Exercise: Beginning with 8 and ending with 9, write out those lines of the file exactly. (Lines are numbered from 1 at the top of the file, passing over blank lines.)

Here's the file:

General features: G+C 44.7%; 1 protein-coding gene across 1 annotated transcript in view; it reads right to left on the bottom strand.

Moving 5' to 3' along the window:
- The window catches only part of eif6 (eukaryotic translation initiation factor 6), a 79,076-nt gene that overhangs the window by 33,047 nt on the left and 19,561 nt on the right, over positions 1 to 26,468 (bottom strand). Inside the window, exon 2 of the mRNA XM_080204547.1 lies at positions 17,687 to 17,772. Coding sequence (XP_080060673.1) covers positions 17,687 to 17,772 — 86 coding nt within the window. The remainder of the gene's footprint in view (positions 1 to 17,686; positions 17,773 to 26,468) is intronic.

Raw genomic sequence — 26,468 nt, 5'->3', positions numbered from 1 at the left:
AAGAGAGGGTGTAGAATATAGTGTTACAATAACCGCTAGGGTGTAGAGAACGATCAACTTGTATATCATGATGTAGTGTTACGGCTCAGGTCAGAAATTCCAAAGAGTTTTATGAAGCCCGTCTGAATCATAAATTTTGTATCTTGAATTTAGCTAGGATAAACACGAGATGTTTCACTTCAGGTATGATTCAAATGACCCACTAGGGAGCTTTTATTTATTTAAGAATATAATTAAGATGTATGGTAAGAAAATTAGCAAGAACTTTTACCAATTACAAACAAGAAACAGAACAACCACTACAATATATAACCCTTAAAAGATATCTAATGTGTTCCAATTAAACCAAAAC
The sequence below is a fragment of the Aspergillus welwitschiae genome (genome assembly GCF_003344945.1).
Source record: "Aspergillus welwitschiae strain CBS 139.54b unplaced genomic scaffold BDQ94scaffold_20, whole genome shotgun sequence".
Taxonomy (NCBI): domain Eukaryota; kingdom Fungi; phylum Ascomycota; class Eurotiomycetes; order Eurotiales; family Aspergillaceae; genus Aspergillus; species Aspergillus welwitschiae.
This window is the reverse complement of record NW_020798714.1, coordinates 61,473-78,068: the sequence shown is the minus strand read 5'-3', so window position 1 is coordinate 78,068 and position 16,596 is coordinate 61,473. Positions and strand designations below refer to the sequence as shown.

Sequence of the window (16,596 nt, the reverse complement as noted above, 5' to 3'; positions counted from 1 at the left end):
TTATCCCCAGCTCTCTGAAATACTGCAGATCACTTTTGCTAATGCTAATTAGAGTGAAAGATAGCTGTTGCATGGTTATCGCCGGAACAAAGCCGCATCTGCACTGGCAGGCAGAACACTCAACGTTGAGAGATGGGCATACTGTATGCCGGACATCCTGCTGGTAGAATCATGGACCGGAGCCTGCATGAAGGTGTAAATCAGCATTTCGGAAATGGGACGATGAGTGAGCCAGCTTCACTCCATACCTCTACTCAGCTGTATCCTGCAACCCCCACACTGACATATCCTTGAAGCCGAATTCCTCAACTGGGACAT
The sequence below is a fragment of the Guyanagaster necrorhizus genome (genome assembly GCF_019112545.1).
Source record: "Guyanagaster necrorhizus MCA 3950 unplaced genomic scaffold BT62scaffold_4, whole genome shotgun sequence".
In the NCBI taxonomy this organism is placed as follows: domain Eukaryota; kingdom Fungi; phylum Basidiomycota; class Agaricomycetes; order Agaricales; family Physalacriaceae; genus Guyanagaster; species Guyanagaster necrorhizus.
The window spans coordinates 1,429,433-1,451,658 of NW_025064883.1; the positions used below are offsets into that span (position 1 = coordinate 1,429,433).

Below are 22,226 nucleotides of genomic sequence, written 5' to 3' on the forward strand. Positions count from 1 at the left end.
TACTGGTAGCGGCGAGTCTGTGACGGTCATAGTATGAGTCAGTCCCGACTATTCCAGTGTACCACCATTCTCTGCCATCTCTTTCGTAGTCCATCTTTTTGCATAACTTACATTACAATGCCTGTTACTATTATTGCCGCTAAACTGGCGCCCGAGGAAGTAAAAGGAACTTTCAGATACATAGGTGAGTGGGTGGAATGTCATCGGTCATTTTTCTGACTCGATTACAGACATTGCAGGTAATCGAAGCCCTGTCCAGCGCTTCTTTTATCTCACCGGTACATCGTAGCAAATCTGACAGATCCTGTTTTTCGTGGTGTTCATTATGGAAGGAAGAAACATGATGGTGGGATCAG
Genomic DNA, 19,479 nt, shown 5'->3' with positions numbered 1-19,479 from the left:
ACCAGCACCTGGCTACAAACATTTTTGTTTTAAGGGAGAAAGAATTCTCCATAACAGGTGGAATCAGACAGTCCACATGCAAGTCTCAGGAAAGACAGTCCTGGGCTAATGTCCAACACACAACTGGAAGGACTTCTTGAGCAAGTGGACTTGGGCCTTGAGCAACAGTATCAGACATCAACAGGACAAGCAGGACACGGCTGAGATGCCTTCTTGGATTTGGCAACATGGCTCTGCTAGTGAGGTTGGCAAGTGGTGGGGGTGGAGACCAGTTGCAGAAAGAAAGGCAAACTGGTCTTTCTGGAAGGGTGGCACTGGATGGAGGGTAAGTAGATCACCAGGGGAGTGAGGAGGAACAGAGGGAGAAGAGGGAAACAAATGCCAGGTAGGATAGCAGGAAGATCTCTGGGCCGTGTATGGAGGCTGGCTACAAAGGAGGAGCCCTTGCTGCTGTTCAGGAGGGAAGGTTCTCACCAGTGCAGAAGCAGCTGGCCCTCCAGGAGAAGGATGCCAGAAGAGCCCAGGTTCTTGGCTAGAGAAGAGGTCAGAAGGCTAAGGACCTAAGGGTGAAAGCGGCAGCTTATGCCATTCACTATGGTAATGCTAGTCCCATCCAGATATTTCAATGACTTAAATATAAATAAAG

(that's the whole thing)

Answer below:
Taxonomy (NCBI): domain Eukaryota; kingdom Fungi; phylum Ascomycota; class Eurotiomycetes; order Eurotiales; family Aspergillaceae; genus Aspergillus; species Aspergillus welwitschiae.
This window is the reverse complement of record NW_020798714.1, coordinates 61,473-78,068: the sequence shown is the minus strand read 5'-3', so window position 1 is coordinate 78,068 and position 16,596 is coordinate 61,473. Positions and strand designations below refer to the sequence as shown.